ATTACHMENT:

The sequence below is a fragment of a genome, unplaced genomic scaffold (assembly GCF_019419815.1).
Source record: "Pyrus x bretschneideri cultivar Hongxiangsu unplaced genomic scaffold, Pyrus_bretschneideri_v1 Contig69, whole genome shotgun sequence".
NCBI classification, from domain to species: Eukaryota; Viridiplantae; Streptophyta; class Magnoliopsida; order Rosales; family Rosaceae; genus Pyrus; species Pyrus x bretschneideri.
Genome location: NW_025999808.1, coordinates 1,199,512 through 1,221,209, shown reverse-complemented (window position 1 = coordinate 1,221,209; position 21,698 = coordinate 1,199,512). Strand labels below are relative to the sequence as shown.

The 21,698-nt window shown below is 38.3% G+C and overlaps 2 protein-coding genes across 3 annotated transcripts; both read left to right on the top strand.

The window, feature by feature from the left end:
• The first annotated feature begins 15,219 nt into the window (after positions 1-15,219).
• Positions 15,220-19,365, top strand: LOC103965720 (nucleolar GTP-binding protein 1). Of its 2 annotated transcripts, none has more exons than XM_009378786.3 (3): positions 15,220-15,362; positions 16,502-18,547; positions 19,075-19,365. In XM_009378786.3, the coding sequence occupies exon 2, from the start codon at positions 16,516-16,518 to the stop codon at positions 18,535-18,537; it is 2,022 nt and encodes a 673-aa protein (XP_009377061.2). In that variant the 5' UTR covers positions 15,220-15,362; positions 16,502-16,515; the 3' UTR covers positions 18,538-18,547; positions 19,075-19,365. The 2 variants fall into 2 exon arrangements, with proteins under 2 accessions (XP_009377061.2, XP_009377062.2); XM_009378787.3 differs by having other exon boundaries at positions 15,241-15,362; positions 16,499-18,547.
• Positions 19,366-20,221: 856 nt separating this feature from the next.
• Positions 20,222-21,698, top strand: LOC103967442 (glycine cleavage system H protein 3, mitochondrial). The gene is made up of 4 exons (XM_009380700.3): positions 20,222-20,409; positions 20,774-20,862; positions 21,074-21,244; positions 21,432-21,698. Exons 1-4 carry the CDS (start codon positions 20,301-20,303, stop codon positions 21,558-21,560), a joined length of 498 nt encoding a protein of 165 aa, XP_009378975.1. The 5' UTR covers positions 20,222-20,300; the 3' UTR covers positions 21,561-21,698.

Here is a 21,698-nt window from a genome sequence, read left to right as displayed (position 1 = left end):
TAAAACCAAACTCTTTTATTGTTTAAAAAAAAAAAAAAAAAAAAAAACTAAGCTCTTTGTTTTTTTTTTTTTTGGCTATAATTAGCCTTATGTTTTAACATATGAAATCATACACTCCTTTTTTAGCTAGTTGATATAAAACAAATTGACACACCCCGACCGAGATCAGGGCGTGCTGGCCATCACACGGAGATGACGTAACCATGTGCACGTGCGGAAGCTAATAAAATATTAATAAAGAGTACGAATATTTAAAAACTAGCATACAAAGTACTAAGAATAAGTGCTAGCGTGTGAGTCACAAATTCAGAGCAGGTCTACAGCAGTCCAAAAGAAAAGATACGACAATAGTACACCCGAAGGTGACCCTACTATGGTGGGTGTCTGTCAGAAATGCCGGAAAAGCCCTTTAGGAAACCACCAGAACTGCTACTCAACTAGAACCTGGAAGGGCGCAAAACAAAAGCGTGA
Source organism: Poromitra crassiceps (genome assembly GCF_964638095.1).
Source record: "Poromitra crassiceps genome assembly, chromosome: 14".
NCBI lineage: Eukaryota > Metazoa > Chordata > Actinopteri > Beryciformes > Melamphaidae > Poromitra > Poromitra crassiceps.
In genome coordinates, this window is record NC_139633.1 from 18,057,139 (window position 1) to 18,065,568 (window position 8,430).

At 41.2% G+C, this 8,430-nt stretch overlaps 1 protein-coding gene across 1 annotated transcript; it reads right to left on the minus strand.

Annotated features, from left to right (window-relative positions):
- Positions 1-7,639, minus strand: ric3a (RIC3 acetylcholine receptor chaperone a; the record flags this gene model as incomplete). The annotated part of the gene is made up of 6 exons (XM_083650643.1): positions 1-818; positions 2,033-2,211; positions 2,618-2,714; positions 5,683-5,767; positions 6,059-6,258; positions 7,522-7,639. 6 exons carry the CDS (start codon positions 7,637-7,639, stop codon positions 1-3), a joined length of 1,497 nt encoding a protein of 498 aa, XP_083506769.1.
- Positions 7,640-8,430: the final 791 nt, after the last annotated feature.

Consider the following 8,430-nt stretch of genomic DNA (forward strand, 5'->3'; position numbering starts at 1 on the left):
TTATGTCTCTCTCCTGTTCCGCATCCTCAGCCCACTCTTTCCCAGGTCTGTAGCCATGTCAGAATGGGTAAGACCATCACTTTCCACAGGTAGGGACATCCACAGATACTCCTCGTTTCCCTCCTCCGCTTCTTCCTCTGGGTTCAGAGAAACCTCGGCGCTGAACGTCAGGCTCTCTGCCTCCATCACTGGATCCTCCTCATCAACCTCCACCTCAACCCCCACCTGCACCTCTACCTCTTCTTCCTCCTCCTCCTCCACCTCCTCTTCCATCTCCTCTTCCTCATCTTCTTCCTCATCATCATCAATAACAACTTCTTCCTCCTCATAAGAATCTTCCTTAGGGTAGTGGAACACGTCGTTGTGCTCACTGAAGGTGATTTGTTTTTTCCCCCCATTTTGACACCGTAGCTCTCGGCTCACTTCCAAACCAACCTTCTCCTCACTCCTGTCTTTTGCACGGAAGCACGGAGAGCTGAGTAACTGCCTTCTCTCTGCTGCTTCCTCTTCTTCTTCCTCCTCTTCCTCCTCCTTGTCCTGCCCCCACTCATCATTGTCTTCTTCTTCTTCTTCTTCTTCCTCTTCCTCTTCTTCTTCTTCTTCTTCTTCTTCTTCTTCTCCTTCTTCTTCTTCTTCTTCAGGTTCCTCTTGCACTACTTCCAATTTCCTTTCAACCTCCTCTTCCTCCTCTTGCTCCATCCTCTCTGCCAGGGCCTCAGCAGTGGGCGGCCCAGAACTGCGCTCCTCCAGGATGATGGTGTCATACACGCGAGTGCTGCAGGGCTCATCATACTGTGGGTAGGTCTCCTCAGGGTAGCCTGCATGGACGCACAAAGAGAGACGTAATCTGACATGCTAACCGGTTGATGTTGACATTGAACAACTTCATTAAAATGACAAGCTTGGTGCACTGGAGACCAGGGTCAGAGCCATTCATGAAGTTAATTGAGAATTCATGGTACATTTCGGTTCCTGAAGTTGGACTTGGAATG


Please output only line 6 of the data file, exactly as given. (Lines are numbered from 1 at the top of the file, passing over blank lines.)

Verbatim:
The window, feature by feature from the left end: